— There has never been a better excuse to stick with the real stuff: Kraft is recalling more than two million pounds — yes, million — of its Oscar Mayer Turkey Bacon. The meat strip may be "adulterated," and because of that it could spoil before its "Best When Used by Date." This is the second recall Kraft has issued this month: The company also had to recall its Kraft Singles cheese slices because they could potentially be a choking hazard.
— Presidential candidate/red cup producer Donald Trump declared Tuesday that he would no longer eat Oreos. Why? Because Nabisco plans to close a plant in Chicago and move its manufacturing operations to Mexico, a country he isn't exactly on friendly terms with. "I'm never eating Oreos again," said Trump. More for the rest of us. ¯\_(ツ)_/¯
— Sorry, shouty chef Gordon Ramsay, you do not have the best restaurant in the U.K., according to the Waitrose Good Food Guide. L'Enclume, in Cumbria, England, took the top honors for the third year in a row. In second place is Restaurant Gordon Ramsay, and in third is Jason Atherton's Pollen Street Social.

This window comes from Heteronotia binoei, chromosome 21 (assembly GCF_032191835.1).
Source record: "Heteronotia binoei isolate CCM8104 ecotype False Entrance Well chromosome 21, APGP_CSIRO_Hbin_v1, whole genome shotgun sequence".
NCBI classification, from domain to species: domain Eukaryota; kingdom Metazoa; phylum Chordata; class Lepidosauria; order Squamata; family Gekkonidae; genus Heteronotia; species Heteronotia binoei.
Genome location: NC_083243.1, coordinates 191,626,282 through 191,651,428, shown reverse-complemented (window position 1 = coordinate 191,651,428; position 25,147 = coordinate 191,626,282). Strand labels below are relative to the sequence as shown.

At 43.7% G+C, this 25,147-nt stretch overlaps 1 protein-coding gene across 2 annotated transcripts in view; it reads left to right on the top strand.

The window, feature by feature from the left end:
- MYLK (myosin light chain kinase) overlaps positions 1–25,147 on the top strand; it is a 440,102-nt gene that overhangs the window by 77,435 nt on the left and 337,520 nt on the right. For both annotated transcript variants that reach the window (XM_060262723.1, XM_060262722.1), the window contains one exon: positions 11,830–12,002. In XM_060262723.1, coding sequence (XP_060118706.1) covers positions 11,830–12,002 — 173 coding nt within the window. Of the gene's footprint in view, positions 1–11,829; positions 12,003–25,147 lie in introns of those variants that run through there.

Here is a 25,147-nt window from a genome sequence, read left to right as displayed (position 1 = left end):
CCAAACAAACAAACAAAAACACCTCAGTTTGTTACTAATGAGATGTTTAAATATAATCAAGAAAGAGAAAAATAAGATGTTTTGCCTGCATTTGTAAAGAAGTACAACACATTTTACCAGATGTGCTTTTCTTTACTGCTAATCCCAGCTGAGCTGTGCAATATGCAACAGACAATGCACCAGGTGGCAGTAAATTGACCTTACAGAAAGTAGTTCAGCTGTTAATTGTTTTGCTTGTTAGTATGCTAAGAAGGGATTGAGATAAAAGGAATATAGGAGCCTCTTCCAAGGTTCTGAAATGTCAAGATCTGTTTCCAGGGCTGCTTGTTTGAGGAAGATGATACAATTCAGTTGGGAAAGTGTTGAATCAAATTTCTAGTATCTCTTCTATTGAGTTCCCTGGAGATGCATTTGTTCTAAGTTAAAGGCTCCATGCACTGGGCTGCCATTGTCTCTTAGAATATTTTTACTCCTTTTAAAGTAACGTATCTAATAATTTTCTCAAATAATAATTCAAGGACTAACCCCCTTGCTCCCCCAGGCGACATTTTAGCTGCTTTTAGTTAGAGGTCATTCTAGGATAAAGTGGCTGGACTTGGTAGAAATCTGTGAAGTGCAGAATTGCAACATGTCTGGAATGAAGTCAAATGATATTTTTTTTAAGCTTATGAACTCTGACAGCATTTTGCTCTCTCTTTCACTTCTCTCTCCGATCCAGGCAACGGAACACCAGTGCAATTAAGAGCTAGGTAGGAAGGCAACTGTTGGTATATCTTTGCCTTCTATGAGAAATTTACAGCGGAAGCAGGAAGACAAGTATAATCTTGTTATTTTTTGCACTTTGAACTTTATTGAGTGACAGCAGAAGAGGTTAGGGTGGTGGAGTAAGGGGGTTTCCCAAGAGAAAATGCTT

— Beloved cult burger chain Shake Shack continues its expansion streak: The restaurant plans to open its third London location later this year. The outpost will serve the standard menu of fries, hot dogs, burgers, and frozen custard. If this opening is like the others, Londoners should brace for serious lines.
— Blue Bell is starting to slowly recover from its massive Listeria recall. The company announced that its third flavor — cookies and cream — will now return to stores. Blue Bell said it would bring back back vanilla and chocolate to stores by the end of August.
— Anheuser-Busch InBev, one of the largest beer companies in the world, is going a little greener. The company announced that all of its diesel-fueled tractors in St. Louis that deliver beer across the Midwest will now use compressed natural gas. This is part of an effort to the reduce carbon dioxide emissions. The St. Louis-based fleet of trucks travels 11.5 million miles per year.
— A judge has dismissed a lawsuit that was filed in February that accused whiskey maker Jim Beam of false advertising. The $5 million suit said that the label, which features the phrase "handcrafted," is misleading because the booze is not "handmade by a skilled craftsman." The judge noted that the "use of stills is common in the industry and that customers understand the whiskey is made using some machines."